But this, as we know, because immigrants in detention — we do not have the same legal rights. We have no legal rights, zero due process. Senator Dick Durbin was so moved by what we uncovered in 2011 in the Frontline, which you can watch on Frontline, on YouTube, that those protections, which is that somebody who’s held can make an independent complaint, has access to a way to make this complaint, to follow up on the complaint, that they’re — in the case of ICE, what Zeba was able to see has changed — right? — is that now you have the protocol of having a sign all over, which is really dystopian, because the abuse continues to happen, but now you have signs everywhere that say, “By the way, if you’re being abused, you should not be being abused, and you can call this number for help.” And what we uncovered is, as you heard Viviana and Mari saying, those signs mean nothing for the people who are being held. Absolutely nothing. And that’s what’s changed, that now there’s a sign up. But it doesn’t mean that there’s a legal protection for women, in this case, who are complaining against sexual abuse.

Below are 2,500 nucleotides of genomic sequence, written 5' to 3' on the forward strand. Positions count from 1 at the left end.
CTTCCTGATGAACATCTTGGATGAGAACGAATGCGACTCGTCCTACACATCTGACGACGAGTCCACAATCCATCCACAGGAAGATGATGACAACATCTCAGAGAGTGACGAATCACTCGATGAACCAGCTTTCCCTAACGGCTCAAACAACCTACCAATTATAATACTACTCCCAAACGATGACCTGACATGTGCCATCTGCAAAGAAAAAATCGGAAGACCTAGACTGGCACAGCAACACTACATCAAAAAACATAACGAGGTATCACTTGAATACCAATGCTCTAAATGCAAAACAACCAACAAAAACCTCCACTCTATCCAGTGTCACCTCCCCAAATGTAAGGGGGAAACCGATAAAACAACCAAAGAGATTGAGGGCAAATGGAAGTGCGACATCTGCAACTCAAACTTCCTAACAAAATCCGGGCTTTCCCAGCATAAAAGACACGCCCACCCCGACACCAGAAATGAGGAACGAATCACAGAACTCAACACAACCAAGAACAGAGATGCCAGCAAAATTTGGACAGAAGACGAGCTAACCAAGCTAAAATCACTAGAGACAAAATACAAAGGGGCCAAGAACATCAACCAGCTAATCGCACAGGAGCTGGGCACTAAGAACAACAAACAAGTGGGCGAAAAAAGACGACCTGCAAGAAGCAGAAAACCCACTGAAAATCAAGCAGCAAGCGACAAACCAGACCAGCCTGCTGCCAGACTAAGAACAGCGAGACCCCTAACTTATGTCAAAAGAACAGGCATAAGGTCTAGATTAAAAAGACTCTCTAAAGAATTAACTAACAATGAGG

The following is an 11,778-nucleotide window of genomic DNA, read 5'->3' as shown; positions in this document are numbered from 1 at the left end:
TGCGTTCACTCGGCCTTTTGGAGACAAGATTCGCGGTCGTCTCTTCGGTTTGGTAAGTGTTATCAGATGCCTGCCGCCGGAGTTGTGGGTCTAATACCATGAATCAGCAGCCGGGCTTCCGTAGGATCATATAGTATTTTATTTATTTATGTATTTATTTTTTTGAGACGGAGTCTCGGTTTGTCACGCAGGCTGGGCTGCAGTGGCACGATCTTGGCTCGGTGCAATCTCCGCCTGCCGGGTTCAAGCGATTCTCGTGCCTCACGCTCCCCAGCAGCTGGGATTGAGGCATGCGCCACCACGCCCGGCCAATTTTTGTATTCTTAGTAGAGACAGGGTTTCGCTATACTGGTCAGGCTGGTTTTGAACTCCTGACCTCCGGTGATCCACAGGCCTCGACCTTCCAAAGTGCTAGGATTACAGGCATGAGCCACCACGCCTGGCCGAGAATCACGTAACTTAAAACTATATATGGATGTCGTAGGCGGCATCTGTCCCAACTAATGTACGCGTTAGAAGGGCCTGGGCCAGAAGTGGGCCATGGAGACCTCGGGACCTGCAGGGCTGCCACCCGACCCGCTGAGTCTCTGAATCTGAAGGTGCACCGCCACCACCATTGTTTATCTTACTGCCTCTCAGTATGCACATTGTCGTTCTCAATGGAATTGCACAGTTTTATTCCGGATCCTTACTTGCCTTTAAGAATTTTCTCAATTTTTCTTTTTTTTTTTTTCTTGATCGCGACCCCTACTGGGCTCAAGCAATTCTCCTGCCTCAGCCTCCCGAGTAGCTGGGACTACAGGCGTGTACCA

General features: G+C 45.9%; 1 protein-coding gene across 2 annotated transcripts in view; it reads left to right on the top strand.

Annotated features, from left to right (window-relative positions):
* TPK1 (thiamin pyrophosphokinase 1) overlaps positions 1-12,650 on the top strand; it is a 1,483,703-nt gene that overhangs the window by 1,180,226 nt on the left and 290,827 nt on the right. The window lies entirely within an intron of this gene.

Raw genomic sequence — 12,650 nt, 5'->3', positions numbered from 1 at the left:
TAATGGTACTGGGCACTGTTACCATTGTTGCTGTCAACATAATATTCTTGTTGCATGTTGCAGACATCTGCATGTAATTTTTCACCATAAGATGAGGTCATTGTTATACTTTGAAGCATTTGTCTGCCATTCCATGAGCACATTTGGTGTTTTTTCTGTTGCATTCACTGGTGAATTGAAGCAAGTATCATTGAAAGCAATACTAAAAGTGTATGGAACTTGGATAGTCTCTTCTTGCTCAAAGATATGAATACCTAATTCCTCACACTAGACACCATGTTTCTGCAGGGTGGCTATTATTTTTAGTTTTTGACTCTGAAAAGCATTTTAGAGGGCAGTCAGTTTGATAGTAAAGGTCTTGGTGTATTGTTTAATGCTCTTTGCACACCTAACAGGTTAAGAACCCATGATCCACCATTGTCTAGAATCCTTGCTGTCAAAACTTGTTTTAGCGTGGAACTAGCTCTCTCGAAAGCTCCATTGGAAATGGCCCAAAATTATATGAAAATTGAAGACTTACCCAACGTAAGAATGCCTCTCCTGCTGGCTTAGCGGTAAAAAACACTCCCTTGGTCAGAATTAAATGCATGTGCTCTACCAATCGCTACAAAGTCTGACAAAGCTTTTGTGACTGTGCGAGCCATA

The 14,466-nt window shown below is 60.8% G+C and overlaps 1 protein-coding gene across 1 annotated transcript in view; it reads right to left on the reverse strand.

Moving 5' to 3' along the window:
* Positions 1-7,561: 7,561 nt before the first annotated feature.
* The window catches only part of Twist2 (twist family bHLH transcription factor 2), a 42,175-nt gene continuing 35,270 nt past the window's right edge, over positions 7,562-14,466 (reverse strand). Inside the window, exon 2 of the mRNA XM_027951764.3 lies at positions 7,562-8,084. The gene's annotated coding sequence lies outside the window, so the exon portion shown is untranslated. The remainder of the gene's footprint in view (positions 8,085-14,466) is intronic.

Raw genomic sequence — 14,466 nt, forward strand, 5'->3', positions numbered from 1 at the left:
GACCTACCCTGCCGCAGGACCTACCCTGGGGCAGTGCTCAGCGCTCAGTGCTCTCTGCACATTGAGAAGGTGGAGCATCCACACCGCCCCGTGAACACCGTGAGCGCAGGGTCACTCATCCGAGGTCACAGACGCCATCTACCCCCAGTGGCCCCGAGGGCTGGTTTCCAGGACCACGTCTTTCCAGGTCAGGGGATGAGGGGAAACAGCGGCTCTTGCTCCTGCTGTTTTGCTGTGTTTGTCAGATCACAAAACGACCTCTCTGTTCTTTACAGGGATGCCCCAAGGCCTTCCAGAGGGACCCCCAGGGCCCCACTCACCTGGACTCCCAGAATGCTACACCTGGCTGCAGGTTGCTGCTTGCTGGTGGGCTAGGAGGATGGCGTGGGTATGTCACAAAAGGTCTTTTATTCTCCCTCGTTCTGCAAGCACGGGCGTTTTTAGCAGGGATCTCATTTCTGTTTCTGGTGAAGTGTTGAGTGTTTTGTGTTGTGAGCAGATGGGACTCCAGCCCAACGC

By the way, Amy, for the immigrants who are held in detention, the legal path for them is incredibly complicated, because, again, they have no due process, because, like me, they were not born in this country. And as a result, you have no due process, when you’re in immigrant proceedings.

AMY GOODMAN: Well, Maria Hinojosa, we’re going to link to this incredible investigation you’ve done, Pulitzer Prize-winning journalist, founder of Futuro Media, host of Latino USA, the investigation into sexual assault of migrants held at ICE detention jails.

Coming up, the acclaimed author Isabel Allende. Back in 30 seconds.

A critical message, before you scroll away

You may not know that Truthout’s journalism is funded overwhelmingly by individual supporters. Readers just like you ensure that unique stories like the one above make it to print – all from an uncompromised, independent perspective.

At this very moment, we’re conducting a fundraiser with a goal to raise $13,000. So, if you’ve found value in what you read today, please consider a tax-deductible donation in any size to ensure this work continues. We thank you kindly for your support.